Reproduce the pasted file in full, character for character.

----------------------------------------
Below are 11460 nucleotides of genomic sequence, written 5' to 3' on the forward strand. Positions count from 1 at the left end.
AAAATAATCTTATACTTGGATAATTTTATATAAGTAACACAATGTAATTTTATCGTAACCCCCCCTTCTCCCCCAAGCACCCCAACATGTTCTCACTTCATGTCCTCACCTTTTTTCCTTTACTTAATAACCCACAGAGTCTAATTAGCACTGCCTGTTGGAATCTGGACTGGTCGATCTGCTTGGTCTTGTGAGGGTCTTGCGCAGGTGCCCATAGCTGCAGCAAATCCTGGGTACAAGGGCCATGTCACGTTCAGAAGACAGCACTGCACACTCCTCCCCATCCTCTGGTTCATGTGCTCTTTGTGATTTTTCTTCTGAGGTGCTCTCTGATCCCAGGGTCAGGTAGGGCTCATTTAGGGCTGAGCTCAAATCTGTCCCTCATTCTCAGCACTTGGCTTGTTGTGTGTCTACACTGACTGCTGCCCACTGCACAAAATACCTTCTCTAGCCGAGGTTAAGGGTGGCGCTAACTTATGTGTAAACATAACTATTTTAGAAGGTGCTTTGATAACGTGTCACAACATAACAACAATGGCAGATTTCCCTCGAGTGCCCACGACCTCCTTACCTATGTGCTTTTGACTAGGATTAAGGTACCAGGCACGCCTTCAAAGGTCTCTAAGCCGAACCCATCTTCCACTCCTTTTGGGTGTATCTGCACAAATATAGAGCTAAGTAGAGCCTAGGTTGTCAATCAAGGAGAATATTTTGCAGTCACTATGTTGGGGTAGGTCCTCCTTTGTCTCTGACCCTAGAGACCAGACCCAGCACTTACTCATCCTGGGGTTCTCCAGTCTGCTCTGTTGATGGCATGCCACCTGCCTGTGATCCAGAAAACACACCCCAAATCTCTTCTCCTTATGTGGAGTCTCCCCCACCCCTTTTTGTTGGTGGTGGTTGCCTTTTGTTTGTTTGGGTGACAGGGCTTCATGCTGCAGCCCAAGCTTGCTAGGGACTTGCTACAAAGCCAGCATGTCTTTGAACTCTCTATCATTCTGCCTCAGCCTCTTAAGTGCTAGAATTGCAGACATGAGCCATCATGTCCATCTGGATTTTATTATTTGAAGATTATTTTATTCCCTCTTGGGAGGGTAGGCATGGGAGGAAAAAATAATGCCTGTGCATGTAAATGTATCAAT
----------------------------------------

Below are 11460 nucleotides of genomic sequence, written 5' to 3' on the forward strand. Positions count from 1 at the left end.
AAAATAATCTTATACTTGGATAATTTTATATAAGTAACACAATGTAATTTTATCGTAACCCCCCCTTCTCCCCCAAGCACCCCAACATGTTCTCACTTCATGTCCTCACCTTTTTTCCTTTACTTAATAACCCACAGAGTCTAATTAGCACTGCCTGTTGGAATCTGGACTGGTCGATCTGCTTGGTCTTGTGAGGGTCTTGCGCAGGTGCCCATAGCTGCAGCAAATCCTGGGTACAAGGGCCATGTCACGTTCAGAAGACAGCACTGCACACTCCTCCCCATCCTCTGGTTCATGTGCTCTTTGTGATTTTTCTTCTGAGGTGCTCTCTGATCCCAGGGTCAGGTAGGGCTCATTTAGGGCTGAGCTCAAATCTGTCCCTCATTCTCAGCACTTGGCTTGTTGTGTGTCTACACTGACTGCTGCCCACTGCACAAAATACCTTCTCTAGCCGAGGTTAAGGGTGGCGCTAACTTATGTGTAAACATAACTATTTTAGAAGGTGCTTTGATAACGTGTCACAACATAACAACAATGGCAGATTTCCCTCGAGTGCCCACGACCTCCTTACCTATGTGCTTTTGACTAGGATTAAGGTACCAGGCACGCCTTCAAAGGTCTCTAAGCCGAACCCATCTTCCACTCCTTTTGGGTGTATCTGCACAAATATAGAGCTAAGTAGAGCCTAGGTTGTCAATCAAGGAGAATATTTTGCAGTCACTATGTTGGGGTAGGTCCTCCTTTGTCTCTGACCCTAGAGACCAGACCCAGCACTTACTCATCCTGGGGTTCTCCAGTCTGCTCTGTTGATGGCATGCCACCTGCCTGTGATCCAGAAAACACACCCCAAATCTCTTCTCCTTATGTGGAGTCTCCCCCACCCCTTTTTGTTGGTGGTGGTTGCCTTTTGTTTGTTTGGGTGACAGGGCTTCATGCTGCAGCCCAAGCTTGCTAGGGACTTGCTACAAAGCCAGCATGTCTTTGAACTCTCTATCATTCTGCCTCAGCCTCTTAAGTGCTAGAATTGCAGACATGAGCCATCATGTCCATCTGGATTTTATTATTTGAAGATTATTTTATTCCCTCTTGGGAGGGTAGGCATGGGAGGAAAAAATAATGCCTGTGCATGTAAATGTATCAAT